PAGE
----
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Home / Fashion and Trends / Prince Charles collaborates with designers to create fashion line with plants

Prince Charles collaborates with designers to create fashion line with plants

Prince Charles teamed up with sustainable fashion discovers Vin + Omi to create an avant-garde collection of clothing made entirely from nettles, a common weed found around the world which will be supplied from his private Highgrove estate in Gloucestershire.

fashion-and-trends Updated: Sep 04, 2019 15:14 IST
Asian News International
Asian News International
Washington D.C [USA]
Prince Charles teamed up with sustainable fashion discovers Vin + Omi to create an avant-garde collection of clothing.
Prince Charles teamed up with sustainable fashion discovers Vin + Omi to create an avant-garde collection of clothing.(@theroyalfamily/Instagram)

While Duchess of Sussex Meghan Markle is busy giving finishing touches to her upcoming workwear collection, her father-in-law Prince Charles is busy with his own fashion project.

The 70-year-old heir to the British throne teamed up with sustainable fashion discovers Vin + Omi to create an avant-garde collection of clothing made entirely from nettles, a common weed found around the world which will be supplied from his private Highgrove estate in Gloucestershire, reported People.

“It was actually his idea to use nettles from his estate and turn them into clothes,” Omi, co-founder of the brand told People from his London studio. “And what do you do with a suggestion like that? It was almost like a challenge for us!” he added.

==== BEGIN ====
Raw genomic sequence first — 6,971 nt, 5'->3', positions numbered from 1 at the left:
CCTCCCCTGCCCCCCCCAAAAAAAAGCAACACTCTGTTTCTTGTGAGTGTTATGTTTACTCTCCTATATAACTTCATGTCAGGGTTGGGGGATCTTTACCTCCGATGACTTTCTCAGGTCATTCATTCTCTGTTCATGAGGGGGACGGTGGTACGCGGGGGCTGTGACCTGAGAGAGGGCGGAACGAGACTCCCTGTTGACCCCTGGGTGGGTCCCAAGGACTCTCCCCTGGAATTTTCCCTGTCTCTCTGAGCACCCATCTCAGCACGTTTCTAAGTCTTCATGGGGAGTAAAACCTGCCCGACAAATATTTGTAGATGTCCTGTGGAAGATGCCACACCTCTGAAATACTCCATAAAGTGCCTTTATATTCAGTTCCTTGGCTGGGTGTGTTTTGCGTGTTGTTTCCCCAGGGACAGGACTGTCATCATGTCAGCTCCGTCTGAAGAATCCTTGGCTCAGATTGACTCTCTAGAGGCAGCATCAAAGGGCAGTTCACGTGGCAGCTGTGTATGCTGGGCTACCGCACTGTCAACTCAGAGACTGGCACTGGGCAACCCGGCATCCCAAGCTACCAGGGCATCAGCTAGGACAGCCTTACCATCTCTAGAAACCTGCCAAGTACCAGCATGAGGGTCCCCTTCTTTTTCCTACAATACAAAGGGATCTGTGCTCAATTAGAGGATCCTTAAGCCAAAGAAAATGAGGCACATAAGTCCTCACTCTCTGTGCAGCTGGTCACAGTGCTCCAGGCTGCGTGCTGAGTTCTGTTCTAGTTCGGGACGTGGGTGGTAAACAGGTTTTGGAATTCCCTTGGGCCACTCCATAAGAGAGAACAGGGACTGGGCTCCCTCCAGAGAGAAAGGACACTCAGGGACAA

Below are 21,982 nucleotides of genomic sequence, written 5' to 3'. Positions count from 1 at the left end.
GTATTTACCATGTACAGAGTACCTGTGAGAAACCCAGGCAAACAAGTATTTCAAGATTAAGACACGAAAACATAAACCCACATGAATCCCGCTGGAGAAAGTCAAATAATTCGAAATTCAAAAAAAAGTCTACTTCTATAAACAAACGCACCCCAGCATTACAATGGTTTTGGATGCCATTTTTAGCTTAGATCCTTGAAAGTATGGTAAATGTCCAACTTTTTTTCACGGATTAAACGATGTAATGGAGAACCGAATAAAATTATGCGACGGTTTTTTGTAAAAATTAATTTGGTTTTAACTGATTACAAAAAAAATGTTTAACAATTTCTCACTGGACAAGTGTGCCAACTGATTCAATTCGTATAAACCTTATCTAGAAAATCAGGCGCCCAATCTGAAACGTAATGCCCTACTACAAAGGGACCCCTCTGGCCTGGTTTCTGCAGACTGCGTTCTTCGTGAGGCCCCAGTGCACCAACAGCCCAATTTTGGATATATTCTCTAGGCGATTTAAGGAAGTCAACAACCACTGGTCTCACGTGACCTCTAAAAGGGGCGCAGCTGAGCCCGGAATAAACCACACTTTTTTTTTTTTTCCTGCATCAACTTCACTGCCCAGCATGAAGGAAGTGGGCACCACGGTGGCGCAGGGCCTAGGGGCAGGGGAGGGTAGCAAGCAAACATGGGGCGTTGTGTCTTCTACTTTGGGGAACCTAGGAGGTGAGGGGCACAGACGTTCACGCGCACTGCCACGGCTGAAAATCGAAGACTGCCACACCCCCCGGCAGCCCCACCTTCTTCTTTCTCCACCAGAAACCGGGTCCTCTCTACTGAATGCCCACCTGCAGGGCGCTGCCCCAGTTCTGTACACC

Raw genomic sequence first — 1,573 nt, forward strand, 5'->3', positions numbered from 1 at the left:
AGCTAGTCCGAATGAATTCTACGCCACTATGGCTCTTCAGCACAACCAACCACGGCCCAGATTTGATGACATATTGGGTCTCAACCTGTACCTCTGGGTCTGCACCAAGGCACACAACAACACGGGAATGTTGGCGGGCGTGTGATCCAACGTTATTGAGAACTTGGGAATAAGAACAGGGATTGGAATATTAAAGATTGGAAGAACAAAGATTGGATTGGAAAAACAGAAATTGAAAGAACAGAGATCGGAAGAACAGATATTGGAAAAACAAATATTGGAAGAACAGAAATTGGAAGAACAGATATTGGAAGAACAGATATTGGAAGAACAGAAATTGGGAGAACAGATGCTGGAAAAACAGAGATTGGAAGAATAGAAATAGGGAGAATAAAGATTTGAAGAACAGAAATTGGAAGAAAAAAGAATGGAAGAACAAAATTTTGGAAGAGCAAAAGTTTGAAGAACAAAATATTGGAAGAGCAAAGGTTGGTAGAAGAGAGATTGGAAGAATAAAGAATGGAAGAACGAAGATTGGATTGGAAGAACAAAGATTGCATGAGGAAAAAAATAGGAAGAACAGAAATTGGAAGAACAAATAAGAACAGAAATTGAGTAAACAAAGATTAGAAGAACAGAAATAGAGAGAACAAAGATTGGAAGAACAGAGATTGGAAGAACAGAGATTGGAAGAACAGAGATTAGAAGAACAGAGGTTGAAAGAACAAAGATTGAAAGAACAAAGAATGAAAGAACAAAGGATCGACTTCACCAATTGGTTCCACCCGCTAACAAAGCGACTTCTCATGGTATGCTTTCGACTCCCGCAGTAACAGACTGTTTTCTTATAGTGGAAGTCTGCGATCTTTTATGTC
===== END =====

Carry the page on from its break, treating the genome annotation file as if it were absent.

The talks behind the project started last May at an event hosted by the British Fashion Council to promote sustainability, equality, diversity, and craftsmanship. It was then the designers were experimenting with using cow parsley to make fabric. Vin and Omi got excited when the royal heir offered to donate the weeds from his garden.

“He casually said that he had loads of nettles if we wanted them. We thought it was a nice gesture and then next thing we knew we were at Highgrove with his team harvesting nettles over two days!” said Omi.

 

With the help of eight students from Oxford Brookes University, the designers were able to harvest more than 3000 nettle plants which took most of the summers.

“It’s been really humbling because at Highgrove they know so much,” says Omi. “It’s becoming a learning process for us both. The way his estate is run, it’s mind-blowing to think that these ideas were implemented 20-25 years ago. He really knows a lot about gardening and the environment.”

(This story has been published from a wire agency feed without modifications to the text. Only the headline has been changed.)

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